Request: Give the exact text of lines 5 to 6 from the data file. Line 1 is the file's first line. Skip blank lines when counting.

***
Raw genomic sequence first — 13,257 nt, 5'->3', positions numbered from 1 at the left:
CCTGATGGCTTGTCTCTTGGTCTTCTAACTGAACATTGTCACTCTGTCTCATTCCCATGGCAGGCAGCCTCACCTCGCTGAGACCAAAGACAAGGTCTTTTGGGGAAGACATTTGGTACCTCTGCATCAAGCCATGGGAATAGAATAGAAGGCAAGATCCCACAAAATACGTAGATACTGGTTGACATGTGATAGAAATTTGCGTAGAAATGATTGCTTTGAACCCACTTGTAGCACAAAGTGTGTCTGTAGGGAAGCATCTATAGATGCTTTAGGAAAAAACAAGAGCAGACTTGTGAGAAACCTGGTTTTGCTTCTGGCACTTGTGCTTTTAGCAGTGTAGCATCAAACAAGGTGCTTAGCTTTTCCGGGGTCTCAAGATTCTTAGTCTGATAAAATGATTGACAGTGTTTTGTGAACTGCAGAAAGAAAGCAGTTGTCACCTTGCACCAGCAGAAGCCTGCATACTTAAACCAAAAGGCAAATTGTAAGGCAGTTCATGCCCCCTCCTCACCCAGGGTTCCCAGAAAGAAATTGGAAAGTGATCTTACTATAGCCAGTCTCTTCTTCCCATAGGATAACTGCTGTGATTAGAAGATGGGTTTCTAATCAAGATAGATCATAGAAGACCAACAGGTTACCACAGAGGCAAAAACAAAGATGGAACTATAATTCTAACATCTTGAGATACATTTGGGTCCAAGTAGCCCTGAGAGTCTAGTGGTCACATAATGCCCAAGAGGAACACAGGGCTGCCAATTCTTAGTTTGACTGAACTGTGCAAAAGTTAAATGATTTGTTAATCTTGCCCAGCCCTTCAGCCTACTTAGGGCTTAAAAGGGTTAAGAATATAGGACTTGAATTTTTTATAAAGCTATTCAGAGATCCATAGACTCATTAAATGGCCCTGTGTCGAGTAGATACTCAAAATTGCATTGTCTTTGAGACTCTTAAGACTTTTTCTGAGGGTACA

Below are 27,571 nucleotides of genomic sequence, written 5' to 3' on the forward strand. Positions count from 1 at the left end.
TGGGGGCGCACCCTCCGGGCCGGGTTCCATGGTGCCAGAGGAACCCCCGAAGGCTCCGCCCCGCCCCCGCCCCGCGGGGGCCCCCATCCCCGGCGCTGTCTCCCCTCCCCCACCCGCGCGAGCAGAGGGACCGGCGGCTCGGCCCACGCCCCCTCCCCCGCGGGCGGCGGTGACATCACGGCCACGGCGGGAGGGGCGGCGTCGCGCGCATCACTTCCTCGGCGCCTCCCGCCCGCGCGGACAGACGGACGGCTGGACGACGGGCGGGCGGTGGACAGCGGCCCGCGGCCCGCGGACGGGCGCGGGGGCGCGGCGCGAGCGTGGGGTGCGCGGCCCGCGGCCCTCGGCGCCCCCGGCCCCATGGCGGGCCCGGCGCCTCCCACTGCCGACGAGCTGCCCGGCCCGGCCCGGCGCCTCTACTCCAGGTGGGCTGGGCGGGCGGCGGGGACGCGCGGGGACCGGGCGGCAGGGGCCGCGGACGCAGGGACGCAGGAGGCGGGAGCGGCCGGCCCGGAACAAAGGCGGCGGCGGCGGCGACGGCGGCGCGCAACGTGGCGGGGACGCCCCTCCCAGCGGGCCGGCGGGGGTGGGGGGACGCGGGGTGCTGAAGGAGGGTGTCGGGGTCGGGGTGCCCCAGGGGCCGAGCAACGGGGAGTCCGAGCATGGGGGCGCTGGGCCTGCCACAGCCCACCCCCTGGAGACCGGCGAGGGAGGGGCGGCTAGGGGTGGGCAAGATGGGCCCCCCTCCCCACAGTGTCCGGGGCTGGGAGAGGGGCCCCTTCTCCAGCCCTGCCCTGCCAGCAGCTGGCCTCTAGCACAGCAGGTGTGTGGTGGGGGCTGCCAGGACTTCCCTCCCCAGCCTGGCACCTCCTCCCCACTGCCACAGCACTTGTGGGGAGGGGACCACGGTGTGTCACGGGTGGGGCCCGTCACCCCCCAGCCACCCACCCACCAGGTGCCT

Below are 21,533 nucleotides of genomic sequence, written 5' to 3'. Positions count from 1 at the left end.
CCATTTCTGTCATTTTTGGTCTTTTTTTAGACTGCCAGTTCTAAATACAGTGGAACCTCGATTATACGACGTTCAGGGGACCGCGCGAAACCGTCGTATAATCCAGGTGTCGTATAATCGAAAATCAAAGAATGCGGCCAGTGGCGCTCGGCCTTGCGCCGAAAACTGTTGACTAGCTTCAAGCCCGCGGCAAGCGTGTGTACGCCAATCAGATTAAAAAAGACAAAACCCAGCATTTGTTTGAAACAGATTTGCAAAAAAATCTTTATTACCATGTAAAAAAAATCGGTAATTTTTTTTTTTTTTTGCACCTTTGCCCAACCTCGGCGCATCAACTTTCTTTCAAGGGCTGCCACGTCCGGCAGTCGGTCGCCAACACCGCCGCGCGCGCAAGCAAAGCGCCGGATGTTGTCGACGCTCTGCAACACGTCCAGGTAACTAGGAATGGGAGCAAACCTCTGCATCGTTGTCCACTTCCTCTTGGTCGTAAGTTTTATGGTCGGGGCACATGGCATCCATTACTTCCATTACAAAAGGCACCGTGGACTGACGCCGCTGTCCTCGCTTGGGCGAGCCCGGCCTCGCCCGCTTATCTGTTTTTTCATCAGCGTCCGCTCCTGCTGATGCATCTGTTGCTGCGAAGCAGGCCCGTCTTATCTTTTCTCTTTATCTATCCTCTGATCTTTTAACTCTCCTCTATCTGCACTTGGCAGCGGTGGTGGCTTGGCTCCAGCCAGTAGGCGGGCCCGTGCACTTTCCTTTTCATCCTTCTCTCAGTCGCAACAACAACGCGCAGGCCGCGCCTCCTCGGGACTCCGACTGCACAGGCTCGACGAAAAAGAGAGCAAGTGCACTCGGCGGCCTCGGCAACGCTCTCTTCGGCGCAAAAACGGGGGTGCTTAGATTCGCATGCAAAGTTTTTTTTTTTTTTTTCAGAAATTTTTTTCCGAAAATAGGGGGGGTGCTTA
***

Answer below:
Below are 21,533 nucleotides of genomic sequence, written 5' to 3'. Positions count from 1 at the left end.
CCATTTCTGTCATTTTTGGTCTTTTTTTAGACTGCCAGTTCTAAATACAGTGGAACCTCGATTATACGACGTTCAGGGGACCGCGCGAAACCGTCGTATAATCCAGGTGTCGTATAATCGAAAATCAAAGAATGCGGCCAGTGGCGCTCGGCCTTGCGCCGAAAACTGTTGACTAGCTTCAAGCCCGCGGCAAGCGTGTGTACGCCAATCAGATTAAAAAAGACAAAACCCAGCATTTGTTTGAAACAGATTTGCAAAAAAATCTTTATTACCATGTAAAAAAAATCGGTAATTTTTTTTTTTTTTTGCACCTTTGCCCAACCTCGGCGCATCAACTTTCTTTCAAGGGCTGCCACGTCCGGCAGTCGGTCGCCAACACCGCCGCGCGCGCAAGCAAAGCGCCGGATGTTGTCGACGCTCTGCAACACGTCCAGGTAACTAGGAATGGGAGCAAACCTCTGCATCGTTGTCCACTTCCTCTTGGTCGTAAGTTTTATGGTCGGGGCACATGGCATCCATTACTTCCATTACAAAAGGCACCGTGGACTGACGCCGCTGTCCTCGCTTGGGCGAGCCCGGCCTCGCCCGCTTATCTGTTTTTTCATCAGCGTCCGCTCCTGCTGATGCATCTGTTGCTGCGAAGCAGGCCCGTCTTATCTTTTCTCTTTATCTATCCTCTGATCTTTTAACTCTCCTCTATCTGCACTTGGCAGCGGTGGTGGCTTGGCTCCAGCCAGTAGGCGGGCCCGTGCACTTTCCTTTTCATCCTTCTCTCAGTCGCAACAACAACGCGCAGGCCGCGCCTCCTCGGGACTCCGACTGCACAGGCTCGACGAAAAAGAGAGCAAGTGCACTCGGCGGCCTCGGCAACGCTCTCTTCGGCGCAAAAACGGGGGTGCTTAGATTCGCATGCAAAGTTTTTTTTTTTTTTTTCAGAAATTTTTTTCCGAAAATAGGGGGGGTGCTTA